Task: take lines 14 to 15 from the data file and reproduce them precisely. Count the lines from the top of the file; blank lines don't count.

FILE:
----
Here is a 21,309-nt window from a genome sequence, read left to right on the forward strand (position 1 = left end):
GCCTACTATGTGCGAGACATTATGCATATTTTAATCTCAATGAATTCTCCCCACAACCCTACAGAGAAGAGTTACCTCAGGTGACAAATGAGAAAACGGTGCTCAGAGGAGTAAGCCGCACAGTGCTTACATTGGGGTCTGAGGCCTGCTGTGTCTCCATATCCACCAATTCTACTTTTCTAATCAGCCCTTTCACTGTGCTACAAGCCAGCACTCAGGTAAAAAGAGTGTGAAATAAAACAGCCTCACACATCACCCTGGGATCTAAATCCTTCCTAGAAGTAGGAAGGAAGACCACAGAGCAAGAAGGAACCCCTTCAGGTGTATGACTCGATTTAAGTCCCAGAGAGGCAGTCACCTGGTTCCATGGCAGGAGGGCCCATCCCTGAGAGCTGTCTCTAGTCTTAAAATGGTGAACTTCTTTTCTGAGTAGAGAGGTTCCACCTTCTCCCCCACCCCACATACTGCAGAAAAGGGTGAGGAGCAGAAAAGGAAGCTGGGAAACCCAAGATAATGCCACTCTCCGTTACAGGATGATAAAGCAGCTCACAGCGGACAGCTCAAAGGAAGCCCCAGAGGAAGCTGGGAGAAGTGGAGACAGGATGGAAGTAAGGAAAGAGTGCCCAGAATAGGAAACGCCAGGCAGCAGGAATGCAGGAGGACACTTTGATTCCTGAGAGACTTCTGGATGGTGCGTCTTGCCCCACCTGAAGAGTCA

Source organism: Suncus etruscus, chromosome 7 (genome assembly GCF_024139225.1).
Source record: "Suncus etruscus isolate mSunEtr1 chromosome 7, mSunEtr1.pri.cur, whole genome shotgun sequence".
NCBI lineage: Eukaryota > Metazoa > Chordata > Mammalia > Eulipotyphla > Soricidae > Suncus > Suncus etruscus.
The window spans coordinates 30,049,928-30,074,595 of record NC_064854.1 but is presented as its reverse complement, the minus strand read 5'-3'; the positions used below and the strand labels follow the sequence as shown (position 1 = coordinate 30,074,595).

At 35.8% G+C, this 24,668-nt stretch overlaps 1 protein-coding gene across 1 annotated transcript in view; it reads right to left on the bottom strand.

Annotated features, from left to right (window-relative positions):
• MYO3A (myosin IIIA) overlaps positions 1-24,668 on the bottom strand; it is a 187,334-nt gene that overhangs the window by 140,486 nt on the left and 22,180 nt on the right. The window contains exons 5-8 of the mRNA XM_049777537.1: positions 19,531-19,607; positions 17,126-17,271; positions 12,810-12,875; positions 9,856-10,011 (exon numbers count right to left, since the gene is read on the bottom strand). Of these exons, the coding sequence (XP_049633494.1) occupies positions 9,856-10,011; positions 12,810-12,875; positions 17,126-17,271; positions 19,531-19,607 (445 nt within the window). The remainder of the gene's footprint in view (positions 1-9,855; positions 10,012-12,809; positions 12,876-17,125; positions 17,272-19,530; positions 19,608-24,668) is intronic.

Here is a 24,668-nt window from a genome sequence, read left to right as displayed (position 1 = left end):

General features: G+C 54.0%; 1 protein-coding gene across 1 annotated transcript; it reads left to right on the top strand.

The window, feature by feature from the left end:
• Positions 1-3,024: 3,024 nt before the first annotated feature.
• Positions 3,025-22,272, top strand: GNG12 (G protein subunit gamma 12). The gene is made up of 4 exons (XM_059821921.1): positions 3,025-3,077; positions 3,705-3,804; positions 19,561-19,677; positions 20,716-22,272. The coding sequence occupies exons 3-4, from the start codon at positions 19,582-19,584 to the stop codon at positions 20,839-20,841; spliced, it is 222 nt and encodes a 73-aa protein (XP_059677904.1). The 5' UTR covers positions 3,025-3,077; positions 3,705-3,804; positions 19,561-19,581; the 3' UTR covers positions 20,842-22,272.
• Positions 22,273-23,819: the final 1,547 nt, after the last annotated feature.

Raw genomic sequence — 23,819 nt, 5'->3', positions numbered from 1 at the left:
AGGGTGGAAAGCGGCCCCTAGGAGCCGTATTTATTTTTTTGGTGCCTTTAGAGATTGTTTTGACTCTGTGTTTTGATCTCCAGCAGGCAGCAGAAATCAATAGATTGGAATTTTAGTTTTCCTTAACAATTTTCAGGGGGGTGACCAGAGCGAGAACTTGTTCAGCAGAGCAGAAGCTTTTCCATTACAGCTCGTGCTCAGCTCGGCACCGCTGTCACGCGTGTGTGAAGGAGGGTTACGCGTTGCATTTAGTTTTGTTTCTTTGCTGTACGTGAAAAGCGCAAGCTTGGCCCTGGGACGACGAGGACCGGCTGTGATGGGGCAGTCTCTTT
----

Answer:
• Positions 3,025-22,272, top strand: GNG12 (G protein subunit gamma 12). The gene is made up of 4 exons (XM_059821921.1): positions 3,025-3,077; positions 3,705-3,804; positions 19,561-19,677; positions 20,716-22,272. The coding sequence occupies exons 3-4, from the start codon at positions 19,582-19,584 to the stop codon at positions 20,839-20,841; spliced, it is 222 nt and encodes a 73-aa protein (XP_059677904.1). The 5' UTR covers positions 3,025-3,077; positions 3,705-3,804; positions 19,561-19,581; the 3' UTR covers positions 20,842-22,272.
• Positions 22,273-23,819: the final 1,547 nt, after the last annotated feature.